“My house manager. I couldn’t live without her. You know how crazy busy it is with all of the kids’ schedules.” She reached into her large handbag that was more briefcase than purse, with a designer’s logo sprouting over its surface like kudzu. “I was going to stick this in the mail to you, but since you’re here I’ll give it to you now. It’s a sign-up sheet for parties and field trips—it lists everything for the year. Just let me know your availabilities and ask Lily to bring it in to school and give to Bailey as soon as you can. Bailey is very responsible and will make sure it gets to me.” The woman smiled, her teeth perfect. “Only sign up for four—every mother wants to be at every single event, but then it just gets crowded—plus there won’t be room on the bus for the kids.”
“Only four…” Merilee took the list and looked at it, almost letting out an audible sigh when she saw the woman’s name at the top of the page, Heather Blackford, Class Mother, followed by three different phone numbers. Now she remembered. Heather had a daughter in Colin’s class, too, both girls’ names starting with ‘B’.
“Yes. And if you could turn it back in tomorrow that would be terrific. I’ll have Claire put it all in a spreadsheet and I’ll email it to all the mothers. Please write neatly—Claire has a way of butchering your name if she can’t read it.”
“My personal assistant. She’s only part time but I would simply die of exhaustion without her.”
The ladies behind her all nodded in understanding.
“Yes, well, I’ll take a look at it and get it back to you tomorrow.” Merilee was already wondering how she was going to approach her boss to ask him for more time off. The divorce and move had already eaten up all of her vacation time, and although Max was kind and understanding, everyone had their limits.
“And don’t forget the ‘I survived my first week of fourth grade’ party at my lake house this Saturday. I’ll be handing out disposable cameras to all the moms and dads to take pictures throughout the year at our various events—I like to do little photo albums for all the kids and the teachers at the end of the year.” She beamed, like it was just a small thing. “Oh, and I took the liberty of signing you up for a dessert because we’re overrun with vegetables and dip and pimiento cheese. I figured you’d know how to make something sweet.”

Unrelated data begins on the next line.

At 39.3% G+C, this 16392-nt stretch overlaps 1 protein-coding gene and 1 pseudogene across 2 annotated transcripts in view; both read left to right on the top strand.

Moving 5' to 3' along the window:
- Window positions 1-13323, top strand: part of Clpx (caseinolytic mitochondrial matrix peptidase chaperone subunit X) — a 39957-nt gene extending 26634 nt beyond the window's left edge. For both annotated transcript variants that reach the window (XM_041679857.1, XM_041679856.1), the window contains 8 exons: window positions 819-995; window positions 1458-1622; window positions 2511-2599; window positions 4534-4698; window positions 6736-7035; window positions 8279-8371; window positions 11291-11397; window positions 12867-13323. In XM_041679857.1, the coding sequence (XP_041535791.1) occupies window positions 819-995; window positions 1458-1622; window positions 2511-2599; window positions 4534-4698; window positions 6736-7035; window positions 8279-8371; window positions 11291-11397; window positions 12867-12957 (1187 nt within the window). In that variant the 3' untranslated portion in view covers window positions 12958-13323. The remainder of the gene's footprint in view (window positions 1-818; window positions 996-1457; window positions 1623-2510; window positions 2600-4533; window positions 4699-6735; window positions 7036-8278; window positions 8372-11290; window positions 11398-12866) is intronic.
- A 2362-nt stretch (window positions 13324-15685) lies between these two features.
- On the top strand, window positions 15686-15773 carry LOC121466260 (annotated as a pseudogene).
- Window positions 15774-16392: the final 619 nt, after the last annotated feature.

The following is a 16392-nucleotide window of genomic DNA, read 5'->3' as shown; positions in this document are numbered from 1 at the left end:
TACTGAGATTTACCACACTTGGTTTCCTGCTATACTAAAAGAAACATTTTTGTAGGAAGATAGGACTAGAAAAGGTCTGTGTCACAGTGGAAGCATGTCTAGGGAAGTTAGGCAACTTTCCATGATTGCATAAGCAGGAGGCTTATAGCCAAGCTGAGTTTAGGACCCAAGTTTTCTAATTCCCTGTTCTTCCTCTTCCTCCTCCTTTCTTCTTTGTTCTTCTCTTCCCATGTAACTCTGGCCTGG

“Oh…” Merilee simply blinked her eyes for a moment, wondering if Heather had meant to be insulting.
“Because you’re from South Georgia. You mentioned that when we met. You said I had the same accent as your mother.”
Feeing oddly relieved, Merilee said, “Yes, of course. Where did you say you were from?”
“Here and there—but mostly Georgia. I can always tell a native Georgian. Hard to hide it, isn’t it? It’s almost like no matter how far you go in life, all you have to do is open your mouth and somebody knows exactly where you’re from.”
There was something in the way Heather said it that made Merilee pause. “Yes, well, I’ll call my mother today and ask her what she might recommend.”
“Wonderful.” Heather beamed. She pointed a key fob toward a black Porsche SUV with vanity plates that read YERSERV, and the rear door slowly raised. As the other mothers oohed and ahhed appropriately, Merilee stared into the trunk where fourteen metallic gift bags with blue or pink tissue paper expertly pleated at the tops were arranged in neat rows.
Heather moved toward the car. “A little lagniappe—that’s Cajun for ‘a little extra’ to all of my Yankee friends—for the first day of school. My treat. I thought we could each give our children a bag at pickup today and then head over to Scoops for ice cream afterwards. I’ve already reserved the party room at the back of the store. Claire is picking up the helium balloons this morning and will have it all decorated in Windwood colors.”
“You are just too much,” one of the mothers said as the other women eagerly stepped toward the car and took a bag.